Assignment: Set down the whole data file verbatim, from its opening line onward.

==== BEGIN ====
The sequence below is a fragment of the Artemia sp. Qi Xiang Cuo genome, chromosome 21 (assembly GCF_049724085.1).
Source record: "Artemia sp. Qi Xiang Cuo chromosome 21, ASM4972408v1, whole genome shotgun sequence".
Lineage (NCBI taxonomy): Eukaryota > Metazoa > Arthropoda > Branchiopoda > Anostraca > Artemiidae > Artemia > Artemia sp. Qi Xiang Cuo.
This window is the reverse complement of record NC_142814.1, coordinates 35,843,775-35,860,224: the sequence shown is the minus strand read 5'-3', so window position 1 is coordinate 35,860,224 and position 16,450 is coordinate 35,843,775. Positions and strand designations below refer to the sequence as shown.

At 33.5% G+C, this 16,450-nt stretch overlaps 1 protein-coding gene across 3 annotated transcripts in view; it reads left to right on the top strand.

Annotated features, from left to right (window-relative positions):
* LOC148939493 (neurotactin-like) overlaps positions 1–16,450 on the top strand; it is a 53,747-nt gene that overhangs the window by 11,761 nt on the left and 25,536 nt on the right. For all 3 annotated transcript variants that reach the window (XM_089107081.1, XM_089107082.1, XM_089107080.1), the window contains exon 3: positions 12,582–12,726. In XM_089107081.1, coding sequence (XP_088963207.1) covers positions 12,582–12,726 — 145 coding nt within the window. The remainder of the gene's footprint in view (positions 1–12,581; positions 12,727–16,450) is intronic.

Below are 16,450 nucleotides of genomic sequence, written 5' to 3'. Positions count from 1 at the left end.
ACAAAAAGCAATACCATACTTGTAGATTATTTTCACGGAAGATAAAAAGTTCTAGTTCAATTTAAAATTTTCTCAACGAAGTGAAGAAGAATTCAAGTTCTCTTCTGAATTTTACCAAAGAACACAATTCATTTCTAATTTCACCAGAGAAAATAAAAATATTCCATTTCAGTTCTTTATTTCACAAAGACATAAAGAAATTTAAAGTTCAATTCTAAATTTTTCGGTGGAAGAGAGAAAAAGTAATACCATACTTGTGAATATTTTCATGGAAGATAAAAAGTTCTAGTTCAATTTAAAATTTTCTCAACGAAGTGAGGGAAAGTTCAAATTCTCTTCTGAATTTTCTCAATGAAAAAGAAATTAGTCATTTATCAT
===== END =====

The sequence below is a fragment of the Artemia sp. Qi Xiang Cuo genome, chromosome 21 (assembly GCF_049724085.1).
Source record: "Artemia sp. Qi Xiang Cuo chromosome 21, ASM4972408v1, whole genome shotgun sequence".
Lineage (NCBI taxonomy): Eukaryota > Metazoa > Arthropoda > Branchiopoda > Anostraca > Artemiidae > Artemia > Artemia sp. Qi Xiang Cuo.
This window is the reverse complement of record NC_142814.1, coordinates 35,843,775-35,860,224: the sequence shown is the minus strand read 5'-3', so window position 1 is coordinate 35,860,224 and position 16,450 is coordinate 35,843,775. Positions and strand designations below refer to the sequence as shown.

At 33.5% G+C, this 16,450-nt stretch overlaps 1 protein-coding gene across 3 annotated transcripts in view; it reads left to right on the top strand.

Annotated features, from left to right (window-relative positions):
* LOC148939493 (neurotactin-like) overlaps positions 1–16,450 on the top strand; it is a 53,747-nt gene that overhangs the window by 11,761 nt on the left and 25,536 nt on the right. For all 3 annotated transcript variants that reach the window (XM_089107081.1, XM_089107082.1, XM_089107080.1), the window contains exon 3: positions 12,582–12,726. In XM_089107081.1, coding sequence (XP_088963207.1) covers positions 12,582–12,726 — 145 coding nt within the window. The remainder of the gene's footprint in view (positions 1–12,581; positions 12,727–16,450) is intronic.

Below are 16,450 nucleotides of genomic sequence, written 5' to 3'. Positions count from 1 at the left end.
ACAAAAAGCAATACCATACTTGTAGATTATTTTCACGGAAGATAAAAAGTTCTAGTTCAATTTAAAATTTTCTCAACGAAGTGAAGAAGAATTCAAGTTCTCTTCTGAATTTTACCAAAGAACACAATTCATTTCTAATTTCACCAGAGAAAATAAAAATATTCCATTTCAGTTCTTTATTTCACAAAGACATAAAGAAATTTAAAGTTCAATTCTAAATTTTTCGGTGGAAGAGAGAAAAAGTAATACCATACTTGTGAATATTTTCATGGAAGATAAAAAGTTCTAGTTCAATTTAAAATTTTCTCAACGAAGTGAGGGAAAGTTCAAATTCTCTTCTGAATTTTCTCAATGAAAAAGAAATTAGTCATTTATCAT